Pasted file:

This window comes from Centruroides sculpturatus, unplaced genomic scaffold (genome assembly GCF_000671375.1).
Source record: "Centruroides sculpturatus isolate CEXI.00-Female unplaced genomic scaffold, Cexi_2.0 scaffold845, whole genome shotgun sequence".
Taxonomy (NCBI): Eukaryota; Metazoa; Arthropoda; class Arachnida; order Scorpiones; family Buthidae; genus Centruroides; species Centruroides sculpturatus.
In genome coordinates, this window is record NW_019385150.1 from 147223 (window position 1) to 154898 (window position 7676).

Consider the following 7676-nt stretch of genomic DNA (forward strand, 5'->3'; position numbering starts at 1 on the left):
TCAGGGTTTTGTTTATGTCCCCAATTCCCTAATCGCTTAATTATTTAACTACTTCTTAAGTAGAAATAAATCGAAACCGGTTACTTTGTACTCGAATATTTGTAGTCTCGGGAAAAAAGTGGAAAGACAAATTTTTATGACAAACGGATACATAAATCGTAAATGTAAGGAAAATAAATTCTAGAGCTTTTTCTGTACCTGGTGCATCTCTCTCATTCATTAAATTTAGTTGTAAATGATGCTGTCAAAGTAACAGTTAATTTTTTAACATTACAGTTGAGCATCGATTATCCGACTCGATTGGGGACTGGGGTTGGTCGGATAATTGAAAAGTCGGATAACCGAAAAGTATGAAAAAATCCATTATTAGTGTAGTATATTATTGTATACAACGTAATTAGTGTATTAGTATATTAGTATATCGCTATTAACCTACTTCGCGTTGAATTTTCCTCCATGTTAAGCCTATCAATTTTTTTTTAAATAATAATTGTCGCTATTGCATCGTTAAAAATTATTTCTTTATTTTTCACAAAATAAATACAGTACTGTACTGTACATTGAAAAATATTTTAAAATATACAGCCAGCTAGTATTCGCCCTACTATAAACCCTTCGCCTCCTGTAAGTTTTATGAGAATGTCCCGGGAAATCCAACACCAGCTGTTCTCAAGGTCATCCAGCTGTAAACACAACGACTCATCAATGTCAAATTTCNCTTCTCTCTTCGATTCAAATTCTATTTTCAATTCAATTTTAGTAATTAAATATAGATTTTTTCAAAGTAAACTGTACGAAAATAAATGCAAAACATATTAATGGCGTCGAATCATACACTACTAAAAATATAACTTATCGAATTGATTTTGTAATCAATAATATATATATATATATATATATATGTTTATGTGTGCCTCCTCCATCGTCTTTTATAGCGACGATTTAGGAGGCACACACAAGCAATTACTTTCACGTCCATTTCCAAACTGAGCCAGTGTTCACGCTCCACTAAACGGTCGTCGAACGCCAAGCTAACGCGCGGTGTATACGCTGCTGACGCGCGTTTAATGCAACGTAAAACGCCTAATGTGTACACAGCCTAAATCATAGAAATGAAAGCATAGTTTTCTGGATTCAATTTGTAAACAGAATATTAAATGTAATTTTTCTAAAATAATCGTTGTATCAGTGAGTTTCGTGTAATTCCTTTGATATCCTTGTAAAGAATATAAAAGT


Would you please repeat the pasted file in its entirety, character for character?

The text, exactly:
This window comes from Centruroides sculpturatus, unplaced genomic scaffold (genome assembly GCF_000671375.1).
Source record: "Centruroides sculpturatus isolate CEXI.00-Female unplaced genomic scaffold, Cexi_2.0 scaffold845, whole genome shotgun sequence".
Taxonomy (NCBI): Eukaryota; Metazoa; Arthropoda; class Arachnida; order Scorpiones; family Buthidae; genus Centruroides; species Centruroides sculpturatus.
In genome coordinates, this window is record NW_019385150.1 from 147223 (window position 1) to 154898 (window position 7676).

Consider the following 7676-nt stretch of genomic DNA (forward strand, 5'->3'; position numbering starts at 1 on the left):
TCAGGGTTTTGTTTATGTCCCCAATTCCCTAATCGCTTAATTATTTAACTACTTCTTAAGTAGAAATAAATCGAAACCGGTTACTTTGTACTCGAATATTTGTAGTCTCGGGAAAAAAGTGGAAAGACAAATTTTTATGACAAACGGATACATAAATCGTAAATGTAAGGAAAATAAATTCTAGAGCTTTTTCTGTACCTGGTGCATCTCTCTCATTCATTAAATTTAGTTGTAAATGATGCTGTCAAAGTAACAGTTAATTTTTTAACATTACAGTTGAGCATCGATTATCCGACTCGATTGGGGACTGGGGTTGGTCGGATAATTGAAAAGTCGGATAACCGAAAAGTATGAAAAAATCCATTATTAGTGTAGTATATTATTGTATACAACGTAATTAGTGTATTAGTATATTAGTATATCGCTATTAACCTACTTCGCGTTGAATTTTCCTCCATGTTAAGCCTATCAATTTTTTTTTAAATAATAATTGTCGCTATTGCATCGTTAAAAATTATTTCTTTATTTTTCACAAAATAAATACAGTACTGTACTGTACATTGAAAAATATTTTAAAATATACAGCCAGCTAGTATTCGCCCTACTATAAACCCTTCGCCTCCTGTAAGTTTTATGAGAATGTCCCGGGAAATCCAACACCAGCTGTTCTCAAGGTCATCCAGCTGTAAACACAACGACTCATCAATGTCAAATTTCNCTTCTCTCTTCGATTCAAATTCTATTTTCAATTCAATTTTAGTAATTAAATATAGATTTTTTCAAAGTAAACTGTACGAAAATAAATGCAAAACATATTAATGGCGTCGAATCATACACTACTAAAAATATAACTTATCGAATTGATTTTGTAATCAATAATATATATATATATATATATATATGTTTATGTGTGCCTCCTCCATCGTCTTTTATAGCGACGATTTAGGAGGCACACACAAGCAATTACTTTCACGTCCATTTCCAAACTGAGCCAGTGTTCACGCTCCACTAAACGGTCGTCGAACGCCAAGCTAACGCGCGGTGTATACGCTGCTGACGCGCGTTTAATGCAACGTAAAACGCCTAATGTGTACACAGCCTAAATCATAGAAATGAAAGCATAGTTTTCTGGATTCAATTTGTAAACAGAATATTAAATGTAATTTTTCTAAAATAATCGTTGTATCAGTGAGTTTCGTGTAATTCCTTTGATATCCTTGTAAAGAATATAAAAGT